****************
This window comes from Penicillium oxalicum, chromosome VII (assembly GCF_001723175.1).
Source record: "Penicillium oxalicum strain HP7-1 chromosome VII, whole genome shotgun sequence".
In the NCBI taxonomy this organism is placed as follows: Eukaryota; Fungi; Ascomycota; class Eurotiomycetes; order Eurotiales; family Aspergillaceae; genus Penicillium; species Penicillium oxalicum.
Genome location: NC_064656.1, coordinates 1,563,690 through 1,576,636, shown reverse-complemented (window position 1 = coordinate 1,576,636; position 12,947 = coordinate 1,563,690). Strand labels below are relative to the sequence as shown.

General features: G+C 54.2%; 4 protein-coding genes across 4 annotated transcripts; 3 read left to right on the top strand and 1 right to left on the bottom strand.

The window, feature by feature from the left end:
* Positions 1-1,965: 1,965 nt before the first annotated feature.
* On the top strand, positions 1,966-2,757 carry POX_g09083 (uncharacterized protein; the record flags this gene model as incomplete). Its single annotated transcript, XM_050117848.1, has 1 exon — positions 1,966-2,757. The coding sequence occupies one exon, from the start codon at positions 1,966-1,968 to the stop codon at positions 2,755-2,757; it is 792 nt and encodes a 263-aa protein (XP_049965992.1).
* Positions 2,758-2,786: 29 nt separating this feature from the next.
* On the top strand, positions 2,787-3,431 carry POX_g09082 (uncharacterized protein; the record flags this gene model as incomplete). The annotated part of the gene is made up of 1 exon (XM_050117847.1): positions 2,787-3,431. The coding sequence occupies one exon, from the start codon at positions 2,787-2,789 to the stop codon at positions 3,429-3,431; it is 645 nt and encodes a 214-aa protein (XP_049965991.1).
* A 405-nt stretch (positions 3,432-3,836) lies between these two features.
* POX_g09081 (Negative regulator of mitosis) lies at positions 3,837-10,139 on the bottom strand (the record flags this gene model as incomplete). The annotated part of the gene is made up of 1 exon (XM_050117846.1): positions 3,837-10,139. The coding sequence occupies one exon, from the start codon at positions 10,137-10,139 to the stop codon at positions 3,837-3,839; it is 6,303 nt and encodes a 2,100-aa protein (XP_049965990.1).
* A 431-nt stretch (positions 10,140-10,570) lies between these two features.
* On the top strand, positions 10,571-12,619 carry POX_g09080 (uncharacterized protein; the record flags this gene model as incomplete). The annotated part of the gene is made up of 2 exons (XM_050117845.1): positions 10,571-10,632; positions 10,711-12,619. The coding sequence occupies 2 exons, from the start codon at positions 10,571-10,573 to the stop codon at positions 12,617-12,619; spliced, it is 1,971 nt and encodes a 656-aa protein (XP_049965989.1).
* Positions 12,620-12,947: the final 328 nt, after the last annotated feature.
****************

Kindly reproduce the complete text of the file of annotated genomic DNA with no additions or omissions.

This window comes from Penicillium oxalicum, chromosome VII (assembly GCF_001723175.1).
Source record: "Penicillium oxalicum strain HP7-1 chromosome VII, whole genome shotgun sequence".
In the NCBI taxonomy this organism is placed as follows: Eukaryota; Fungi; Ascomycota; class Eurotiomycetes; order Eurotiales; family Aspergillaceae; genus Penicillium; species Penicillium oxalicum.
Genome location: NC_064656.1, coordinates 1,563,690 through 1,576,636, shown reverse-complemented (window position 1 = coordinate 1,576,636; position 12,947 = coordinate 1,563,690). Strand labels below are relative to the sequence as shown.

General features: G+C 54.2%; 4 protein-coding genes across 4 annotated transcripts; 3 read left to right on the top strand and 1 right to left on the bottom strand.

The window, feature by feature from the left end:
* Positions 1-1,965: 1,965 nt before the first annotated feature.
* On the top strand, positions 1,966-2,757 carry POX_g09083 (uncharacterized protein; the record flags this gene model as incomplete). Its single annotated transcript, XM_050117848.1, has 1 exon — positions 1,966-2,757. The coding sequence occupies one exon, from the start codon at positions 1,966-1,968 to the stop codon at positions 2,755-2,757; it is 792 nt and encodes a 263-aa protein (XP_049965992.1).
* Positions 2,758-2,786: 29 nt separating this feature from the next.
* On the top strand, positions 2,787-3,431 carry POX_g09082 (uncharacterized protein; the record flags this gene model as incomplete). The annotated part of the gene is made up of 1 exon (XM_050117847.1): positions 2,787-3,431. The coding sequence occupies one exon, from the start codon at positions 2,787-2,789 to the stop codon at positions 3,429-3,431; it is 645 nt and encodes a 214-aa protein (XP_049965991.1).
* A 405-nt stretch (positions 3,432-3,836) lies between these two features.
* POX_g09081 (Negative regulator of mitosis) lies at positions 3,837-10,139 on the bottom strand (the record flags this gene model as incomplete). The annotated part of the gene is made up of 1 exon (XM_050117846.1): positions 3,837-10,139. The coding sequence occupies one exon, from the start codon at positions 10,137-10,139 to the stop codon at positions 3,837-3,839; it is 6,303 nt and encodes a 2,100-aa protein (XP_049965990.1).
* A 431-nt stretch (positions 10,140-10,570) lies between these two features.
* On the top strand, positions 10,571-12,619 carry POX_g09080 (uncharacterized protein; the record flags this gene model as incomplete). The annotated part of the gene is made up of 2 exons (XM_050117845.1): positions 10,571-10,632; positions 10,711-12,619. The coding sequence occupies 2 exons, from the start codon at positions 10,571-10,573 to the stop codon at positions 12,617-12,619; spliced, it is 1,971 nt and encodes a 656-aa protein (XP_049965989.1).
* Positions 12,620-12,947: the final 328 nt, after the last annotated feature.